If I could have a do-over for the evening, I would ask for a separate vote on this preamble. I wrote this preamble as a proposal for discussion — I circulated it in a letter to Central Committee members, but there was never any discussion. These words were approved as written at the short meeting of the “Constitution Committee.” The words were highlighted in the xerox of the revised Constitution that everyone at Reorganization received, indicating that it was new text, but nobody at the Reorganization Meeting suggested the preamble should be discussed. I should have pressed the point. This preamble advances a point of view that contradicts the POV of a Central Committee that would reject a motion for roll-call vote. A debate likely would have resulted in tabling the preamble or referring it to a committee, so I said nothing. That was a mistake. The preamble should have been debated.
The underlying premise of the Preamble is that when the party empowers representative democracy and when it holds itself to the high standards of transparency expected of a representative body, it is a stronger party. This premise is the crux of what the Democratic Party should be debating. I don’t think that the Democratic Party can become the strong party it must become — unless it changes its ways and commits to operating as a small-d democratic organization that is responsible to its constituents. The place for the transformation needed in the Democratic Party to begin is at the county level. The Reorganization Meeting demonstrated how difficult it is to start the process.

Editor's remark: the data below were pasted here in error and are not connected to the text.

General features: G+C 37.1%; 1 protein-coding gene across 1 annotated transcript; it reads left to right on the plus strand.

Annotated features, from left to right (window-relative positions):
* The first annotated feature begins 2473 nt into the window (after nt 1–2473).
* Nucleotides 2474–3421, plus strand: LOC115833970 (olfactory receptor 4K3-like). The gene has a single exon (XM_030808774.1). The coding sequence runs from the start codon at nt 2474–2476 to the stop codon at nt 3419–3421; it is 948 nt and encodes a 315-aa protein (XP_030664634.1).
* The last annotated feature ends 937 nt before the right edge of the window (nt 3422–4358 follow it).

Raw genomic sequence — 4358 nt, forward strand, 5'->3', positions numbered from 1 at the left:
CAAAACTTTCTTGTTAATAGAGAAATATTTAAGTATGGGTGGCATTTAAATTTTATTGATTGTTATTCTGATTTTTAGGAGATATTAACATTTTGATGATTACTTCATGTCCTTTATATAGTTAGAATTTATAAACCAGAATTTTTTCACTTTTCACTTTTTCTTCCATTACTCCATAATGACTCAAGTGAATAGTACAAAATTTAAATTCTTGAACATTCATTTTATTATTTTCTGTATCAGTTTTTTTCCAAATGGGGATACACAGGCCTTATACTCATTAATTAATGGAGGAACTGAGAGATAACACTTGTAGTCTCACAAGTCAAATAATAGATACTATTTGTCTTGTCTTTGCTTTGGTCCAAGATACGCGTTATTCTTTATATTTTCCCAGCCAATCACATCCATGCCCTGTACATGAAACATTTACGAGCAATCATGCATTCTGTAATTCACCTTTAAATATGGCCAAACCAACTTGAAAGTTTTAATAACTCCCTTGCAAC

The outcome of quadrennial Reorganization Meetings depends on who shows up. First of all, over 60% of the precincts in Montgomery County failed to elect a member on the Committee, so if everyone elected showed up at this Meeting, the Central Committee would not come close to representing the county’s 60,000 Democrats. As a representative body, it is a failure from the get-go because of this lack of numbers. Of the 93 people at the meeting (26% of the total precincts in the county), a big part were old-timers but there were a lot of new people. I’m guessing at least one-half of the group was new.
The argument for voting “No” that prevailed was that the proposed changes to the constitution dealing with endorsements are not needed — after all, the MCDP operates according to Roberts’ Rules — and that a constitution should not needlessly constrict the options available to the organization. I argued that history shows that the MCDP needs a constitution that will establish guardrails to prevent big endorsement mistakes. Requiring transparency on endorsement votes would provide the needed guardrails. I was glad that a number of members rose to emphasize the same or similar points. By big majorities — there is no record of how each member voted, of course — the Reorganization Meeting agreed to give the MCDP the option of continuing these past bad practices:
- Central Committee members may be expected to ratify or reject endorsement recommendations the same evening they are made. (No time to consult with constituents.)
- The Central Committee may continue to make endorsements for the Democratic Primary contests two months before the deadline for candidates to file with the Board of Elections. (Deliberately suppressing primary participation)
- The Central Committee may choose to not keep a record of how members vote on endorsement motions (making endorsement in practice a secret vote).